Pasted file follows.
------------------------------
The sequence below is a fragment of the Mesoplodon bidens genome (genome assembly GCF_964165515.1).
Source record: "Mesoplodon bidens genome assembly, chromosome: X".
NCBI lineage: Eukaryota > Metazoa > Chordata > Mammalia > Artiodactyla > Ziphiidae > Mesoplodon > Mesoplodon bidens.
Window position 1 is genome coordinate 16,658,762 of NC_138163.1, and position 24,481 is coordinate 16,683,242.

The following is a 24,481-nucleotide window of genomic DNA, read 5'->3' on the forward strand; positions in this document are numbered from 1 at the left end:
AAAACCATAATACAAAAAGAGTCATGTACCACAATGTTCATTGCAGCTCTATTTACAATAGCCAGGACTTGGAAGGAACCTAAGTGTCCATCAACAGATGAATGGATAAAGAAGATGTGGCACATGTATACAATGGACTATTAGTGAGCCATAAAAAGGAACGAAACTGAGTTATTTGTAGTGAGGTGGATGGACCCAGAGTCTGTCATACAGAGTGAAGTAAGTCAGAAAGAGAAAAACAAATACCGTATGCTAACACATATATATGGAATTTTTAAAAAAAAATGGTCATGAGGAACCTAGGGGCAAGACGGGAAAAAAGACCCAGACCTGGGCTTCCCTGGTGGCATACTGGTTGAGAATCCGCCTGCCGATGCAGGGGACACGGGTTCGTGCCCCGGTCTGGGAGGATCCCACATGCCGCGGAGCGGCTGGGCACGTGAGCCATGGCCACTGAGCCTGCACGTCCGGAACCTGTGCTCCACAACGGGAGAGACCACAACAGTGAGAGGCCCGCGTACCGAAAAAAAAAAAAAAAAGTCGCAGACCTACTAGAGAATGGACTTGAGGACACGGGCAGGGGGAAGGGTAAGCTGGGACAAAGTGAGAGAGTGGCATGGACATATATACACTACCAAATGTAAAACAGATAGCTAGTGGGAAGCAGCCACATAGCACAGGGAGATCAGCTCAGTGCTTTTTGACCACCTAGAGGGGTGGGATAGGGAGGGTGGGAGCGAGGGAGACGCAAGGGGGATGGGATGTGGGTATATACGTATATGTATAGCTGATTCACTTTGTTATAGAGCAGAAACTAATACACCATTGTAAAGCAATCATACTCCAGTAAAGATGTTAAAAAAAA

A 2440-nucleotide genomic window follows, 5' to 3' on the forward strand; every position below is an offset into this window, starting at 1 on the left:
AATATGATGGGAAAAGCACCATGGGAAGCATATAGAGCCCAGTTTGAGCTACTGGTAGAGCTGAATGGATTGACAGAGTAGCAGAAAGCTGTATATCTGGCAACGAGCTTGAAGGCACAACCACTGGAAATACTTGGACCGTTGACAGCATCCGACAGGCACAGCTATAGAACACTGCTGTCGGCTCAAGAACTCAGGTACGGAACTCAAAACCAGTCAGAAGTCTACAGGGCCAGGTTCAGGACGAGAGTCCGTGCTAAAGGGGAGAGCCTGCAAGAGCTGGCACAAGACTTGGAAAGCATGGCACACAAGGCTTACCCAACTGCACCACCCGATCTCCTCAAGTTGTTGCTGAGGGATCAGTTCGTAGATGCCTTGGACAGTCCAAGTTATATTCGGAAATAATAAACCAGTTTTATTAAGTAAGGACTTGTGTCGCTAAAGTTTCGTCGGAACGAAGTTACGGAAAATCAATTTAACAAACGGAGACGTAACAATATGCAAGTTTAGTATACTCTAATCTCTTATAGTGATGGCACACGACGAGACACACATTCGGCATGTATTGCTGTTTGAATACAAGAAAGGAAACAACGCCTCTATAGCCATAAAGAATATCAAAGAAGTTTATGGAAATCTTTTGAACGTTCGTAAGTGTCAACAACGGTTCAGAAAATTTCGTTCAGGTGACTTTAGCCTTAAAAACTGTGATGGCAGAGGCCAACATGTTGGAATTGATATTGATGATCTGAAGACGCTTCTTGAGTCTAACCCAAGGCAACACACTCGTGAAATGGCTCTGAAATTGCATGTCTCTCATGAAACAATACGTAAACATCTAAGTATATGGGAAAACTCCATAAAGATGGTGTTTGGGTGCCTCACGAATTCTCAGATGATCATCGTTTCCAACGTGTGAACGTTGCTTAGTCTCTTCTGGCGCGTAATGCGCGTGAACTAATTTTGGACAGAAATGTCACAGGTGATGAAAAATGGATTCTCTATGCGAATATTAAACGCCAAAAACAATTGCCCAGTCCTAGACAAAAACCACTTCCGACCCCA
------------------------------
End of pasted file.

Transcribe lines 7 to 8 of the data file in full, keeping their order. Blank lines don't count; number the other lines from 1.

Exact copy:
A 2440-nucleotide genomic window follows, 5' to 3' on the forward strand; every position below is an offset into this window, starting at 1 on the left:
AATATGATGGGAAAAGCACCATGGGAAGCATATAGAGCCCAGTTTGAGCTACTGGTAGAGCTGAATGGATTGACAGAGTAGCAGAAAGCTGTATATCTGGCAACGAGCTTGAAGGCACAACCACTGGAAATACTTGGACCGTTGACAGCATCCGACAGGCACAGCTATAGAACACTGCTGTCGGCTCAAGAACTCAGGTACGGAACTCAAAACCAGTCAGAAGTCTACAGGGCCAGGTTCAGGACGAGAGTCCGTGCTAAAGGGGAGAGCCTGCAAGAGCTGGCACAAGACTTGGAAAGCATGGCACACAAGGCTTACCCAACTGCACCACCCGATCTCCTCAAGTTGTTGCTGAGGGATCAGTTCGTAGATGCCTTGGACAGTCCAAGTTATATTCGGAAATAATAAACCAGTTTTATTAAGTAAGGACTTGTGTCGCTAAAGTTTCGTCGGAACGAAGTTACGGAAAATCAATTTAACAAACGGAGACGTAACAATATGCAAGTTTAGTATACTCTAATCTCTTATAGTGATGGCACACGACGAGACACACATTCGGCATGTATTGCTGTTTGAATACAAGAAAGGAAACAACGCCTCTATAGCCATAAAGAATATCAAAGAAGTTTATGGAAATCTTTTGAACGTTCGTAAGTGTCAACAACGGTTCAGAAAATTTCGTTCAGGTGACTTTAGCCTTAAAAACTGTGATGGCAGAGGCCAACATGTTGGAATTGATATTGATGATCTGAAGACGCTTCTTGAGTCTAACCCAAGGCAACACACTCGTGAAATGGCTCTGAAATTGCATGTCTCTCATGAAACAATACGTAAACATCTAAGTATATGGGAAAACTCCATAAAGATGGTGTTTGGGTGCCTCACGAATTCTCAGATGATCATCGTTTCCAACGTGTGAACGTTGCTTAGTCTCTTCTGGCGCGTAATGCGCGTGAACTAATTTTGGACAGAAATGTCACAGGTGATGAAAAATGGATTCTCTATGCGAATATTAAACGCCAAAAACAATTGCCCAGTCCTAGACAAAAACCACTTCCGACCCCA